QiGong Secrets – Week 9 –Energy Flow

qi gong

Taking time to experience energy flow is one of the ways that the QiGong Secrets Home Study Course has had a major impact on my QiGong practice. When taping the QiGong practice sets for our Zen Life-flexibility Program membership site, I finished every session with a pattern called Bamboo in the Wind.  This is very much like the energy flow component of the QiGong Secrets Home Study course. In the Shoalin 18 Lohan Hands practice, it is called Flowing Breeze, Swaying Willows.

Energy Flow is simply a time to allow the newly moving energy to move in your body in a way that the energy wants to move. You simply have to let go and allow the chi to flow, undirected by your mind. This may mean that you hardly move at all or this may mean that you move a lot. It is like bodywork—sometimes trapped emotions need releasing. You may feel a need to stomp your feet or get angry. You may move, groan, or cry. There is the possibility of a wide range of emotions can be experienced during this time. It is all part of the Energy Flow.

In my past study of QiGong, I have learned many different patterns and many different sets. In the videos I created for our new membership site, I encouraged anyone trying QiGong from the videos to find the patterns that feel right for their body and their present needs, and to practice those patterns over and over again. In the QiGong Secrets Home Study course, I am learning a new pattern each week. Some are more difficult to master, and some are very easy. Each pattern is practised twice a day for one week. There is no long set to remember. My understanding is that this will continue when I am finished the 22 week course—my daily practice session will only have one pattern. I will use this pattern to get the energy flowing. My daily focus will be to enter a QiGong State of Mind before beginning practice (see last week’s article), practice one pattern of my choice to get the energy flowing, and then take time to enjoy the energy flow and get out of its way and let it do its thing.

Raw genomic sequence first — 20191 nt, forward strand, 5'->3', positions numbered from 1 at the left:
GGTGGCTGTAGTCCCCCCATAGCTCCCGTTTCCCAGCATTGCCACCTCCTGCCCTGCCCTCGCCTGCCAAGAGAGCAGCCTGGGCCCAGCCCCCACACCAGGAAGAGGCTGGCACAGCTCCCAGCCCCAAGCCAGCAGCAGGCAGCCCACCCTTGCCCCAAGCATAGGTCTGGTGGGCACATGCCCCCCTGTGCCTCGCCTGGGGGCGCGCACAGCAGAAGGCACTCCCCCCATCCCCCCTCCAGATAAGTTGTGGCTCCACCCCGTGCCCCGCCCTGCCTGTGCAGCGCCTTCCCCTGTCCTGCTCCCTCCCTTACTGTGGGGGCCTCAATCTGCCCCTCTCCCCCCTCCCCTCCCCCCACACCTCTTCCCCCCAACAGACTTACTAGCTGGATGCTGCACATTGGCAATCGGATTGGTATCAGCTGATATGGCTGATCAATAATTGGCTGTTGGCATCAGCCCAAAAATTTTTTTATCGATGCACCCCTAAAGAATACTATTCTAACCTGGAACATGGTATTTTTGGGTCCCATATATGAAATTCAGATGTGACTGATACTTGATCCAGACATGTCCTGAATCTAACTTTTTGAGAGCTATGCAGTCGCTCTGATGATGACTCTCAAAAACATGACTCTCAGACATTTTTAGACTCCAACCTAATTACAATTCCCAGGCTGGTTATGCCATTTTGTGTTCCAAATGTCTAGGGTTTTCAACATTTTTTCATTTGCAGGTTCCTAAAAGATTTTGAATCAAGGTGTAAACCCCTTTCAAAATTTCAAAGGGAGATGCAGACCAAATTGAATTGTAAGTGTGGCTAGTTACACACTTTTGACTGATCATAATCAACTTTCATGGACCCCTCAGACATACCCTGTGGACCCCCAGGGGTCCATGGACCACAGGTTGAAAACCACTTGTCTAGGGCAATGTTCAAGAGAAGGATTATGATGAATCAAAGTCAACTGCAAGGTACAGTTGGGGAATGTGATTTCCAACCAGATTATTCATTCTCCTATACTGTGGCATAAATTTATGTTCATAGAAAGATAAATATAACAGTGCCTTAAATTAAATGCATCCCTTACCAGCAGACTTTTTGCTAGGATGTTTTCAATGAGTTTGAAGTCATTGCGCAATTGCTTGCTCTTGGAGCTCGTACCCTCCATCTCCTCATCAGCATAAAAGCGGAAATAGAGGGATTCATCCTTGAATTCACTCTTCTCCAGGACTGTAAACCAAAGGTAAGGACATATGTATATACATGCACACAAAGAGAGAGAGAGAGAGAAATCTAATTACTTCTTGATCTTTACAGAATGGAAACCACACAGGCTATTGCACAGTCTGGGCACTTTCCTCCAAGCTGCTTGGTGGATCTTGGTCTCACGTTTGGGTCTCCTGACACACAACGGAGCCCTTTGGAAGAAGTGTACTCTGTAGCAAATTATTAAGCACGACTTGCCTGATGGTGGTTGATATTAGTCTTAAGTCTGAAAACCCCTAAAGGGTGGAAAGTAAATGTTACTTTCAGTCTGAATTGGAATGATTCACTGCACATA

Energy or chi flows through meridians all the time. These meridians are like energy streams in our body. Meridians can become blocked or restricted due to life stresses, toxins in our environment, injuries, our diet, illnesses, emotional dramas, and even thinking too much. Our bodies contain a road-map of all these life experiences. In Traditional Chinese Medicine, there is only one illness and that is a disharmony in the flow of the Chi in our bodies. Practising QiGong is an excellent way to work towards restoring this harmony.

Your chi flow in your body is similar to water flowing in a river or stream. Water always flows to the lowest point. When left alone, you Chi will flow to where it is needed most. Your body knows where the blockages and deficiencies are and your chi will flow there, if you get out of the way. Often the root of the problems we are experiencing are not directly reflected in our symptoms. We may try to find a QiGong pattern for these symptoms. The best test is how you feel when doing the pattern. Listen to your own body.

When you are new to QiGong, you will probably only move a little, or not at all. You may feel a warmth or tingling in your fingers or some other areas of your body. If your body does not want to move, that is okay. Try to be aware of any messages your body is sending you. If your body wants to sway, then sway. If you feel a need to shake a body part then shake it. Simply listen to your body and follow its lead. You may feel a need to move around. There is no need to stay in one place. You may feel a need to make sounds, laugh, or cry. With time and practice, you may find the need to move more and more. After awhile, you may find that you are moving less and less. There is no right answer.

Qigong Secrets Home Study Course

I am beginning to be aware of more messages from my body about how to move, or a need to shake part or all of my body. Every once in a while, I feel a strong sensation of energy moving in my body. Mostly I feel the energy moving up my spine. I think the fact that I am spending more time meditating these days helps me to quiet my mind during these times. In general, my mind would like to be in charge and send the Chi to the “right” place. It is a struggle to keep my mind quiet and listen to my body. Practicing twice a day certainly helps.

After what feels like 5 minutes of energy flow, focus your attention on your lower Dan Tien energy centre (2″ below your navel, 2″ in) and slowly allow your movements to come to a stop. Stand quietly in standing meditation. You can focus on your breath, thinking ‘in’ as you breathe in, and ‘out’ as you breathe out.

Your QiGong practice can look like this.
1. Start by relaxing your body to the best of your ability. Your Chi can only flow if you are relaxed.
2. Smile form the heart to relax emotionally and spiritually. (see last week’s article)
3. Choose a simple QiGong pattern that feels right for you. Practice it for what feels like fifteen repetitions.
4. Allow your energy to flow through your body. Let go, do nothing, and take your cues from your body.
5. Standing meditation (or sitting mediation if your cushion is nearby)

Have fun, playing QiGong.

Make Contact!

So, how does this week’s article sit with you? What questions do you have? Leave a comment or question!

About the Author: Wayne C. Allen is the web\‘s Simple Zen Guy. Wayne was a Private Practice Counsellor in Ontario until June of 2013. Wayne is the author of five books, the latest being The. Best. Relationship. Ever. See: –The Phoenix Centre Press